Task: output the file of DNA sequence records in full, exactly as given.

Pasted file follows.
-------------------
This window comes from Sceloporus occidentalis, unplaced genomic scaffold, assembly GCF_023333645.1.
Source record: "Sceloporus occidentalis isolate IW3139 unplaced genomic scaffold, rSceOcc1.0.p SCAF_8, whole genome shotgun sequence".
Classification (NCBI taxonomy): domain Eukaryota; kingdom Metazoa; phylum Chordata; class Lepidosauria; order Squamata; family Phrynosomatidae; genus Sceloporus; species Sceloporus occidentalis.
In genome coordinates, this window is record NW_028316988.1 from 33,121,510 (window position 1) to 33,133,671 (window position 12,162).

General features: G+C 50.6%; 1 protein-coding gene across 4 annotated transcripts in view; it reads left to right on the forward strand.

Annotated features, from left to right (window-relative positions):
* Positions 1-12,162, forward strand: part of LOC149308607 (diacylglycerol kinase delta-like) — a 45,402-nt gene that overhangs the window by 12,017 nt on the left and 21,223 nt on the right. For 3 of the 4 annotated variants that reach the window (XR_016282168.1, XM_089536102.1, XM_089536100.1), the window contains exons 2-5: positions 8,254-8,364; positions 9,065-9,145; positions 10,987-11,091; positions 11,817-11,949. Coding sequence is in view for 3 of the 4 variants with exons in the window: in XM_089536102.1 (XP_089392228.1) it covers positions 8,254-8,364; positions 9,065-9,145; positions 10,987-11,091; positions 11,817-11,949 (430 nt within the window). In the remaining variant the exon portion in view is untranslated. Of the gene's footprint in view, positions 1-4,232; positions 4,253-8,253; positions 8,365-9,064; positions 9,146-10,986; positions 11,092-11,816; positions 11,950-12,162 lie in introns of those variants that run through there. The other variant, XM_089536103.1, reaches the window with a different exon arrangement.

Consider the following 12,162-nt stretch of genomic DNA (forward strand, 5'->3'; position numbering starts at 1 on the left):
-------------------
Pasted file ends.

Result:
This window comes from Sceloporus occidentalis, unplaced genomic scaffold, assembly GCF_023333645.1.
Source record: "Sceloporus occidentalis isolate IW3139 unplaced genomic scaffold, rSceOcc1.0.p SCAF_8, whole genome shotgun sequence".
Classification (NCBI taxonomy): domain Eukaryota; kingdom Metazoa; phylum Chordata; class Lepidosauria; order Squamata; family Phrynosomatidae; genus Sceloporus; species Sceloporus occidentalis.
In genome coordinates, this window is record NW_028316988.1 from 33,121,510 (window position 1) to 33,133,671 (window position 12,162).

General features: G+C 50.6%; 1 protein-coding gene across 4 annotated transcripts in view; it reads left to right on the forward strand.

Annotated features, from left to right (window-relative positions):
* Positions 1-12,162, forward strand: part of LOC149308607 (diacylglycerol kinase delta-like) — a 45,402-nt gene that overhangs the window by 12,017 nt on the left and 21,223 nt on the right. For 3 of the 4 annotated variants that reach the window (XR_016282168.1, XM_089536102.1, XM_089536100.1), the window contains exons 2-5: positions 8,254-8,364; positions 9,065-9,145; positions 10,987-11,091; positions 11,817-11,949. Coding sequence is in view for 3 of the 4 variants with exons in the window: in XM_089536102.1 (XP_089392228.1) it covers positions 8,254-8,364; positions 9,065-9,145; positions 10,987-11,091; positions 11,817-11,949 (430 nt within the window). In the remaining variant the exon portion in view is untranslated. Of the gene's footprint in view, positions 1-4,232; positions 4,253-8,253; positions 8,365-9,064; positions 9,146-10,986; positions 11,092-11,816; positions 11,950-12,162 lie in introns of those variants that run through there. The other variant, XM_089536103.1, reaches the window with a different exon arrangement.

Consider the following 12,162-nt stretch of genomic DNA (forward strand, 5'->3'; position numbering starts at 1 on the left):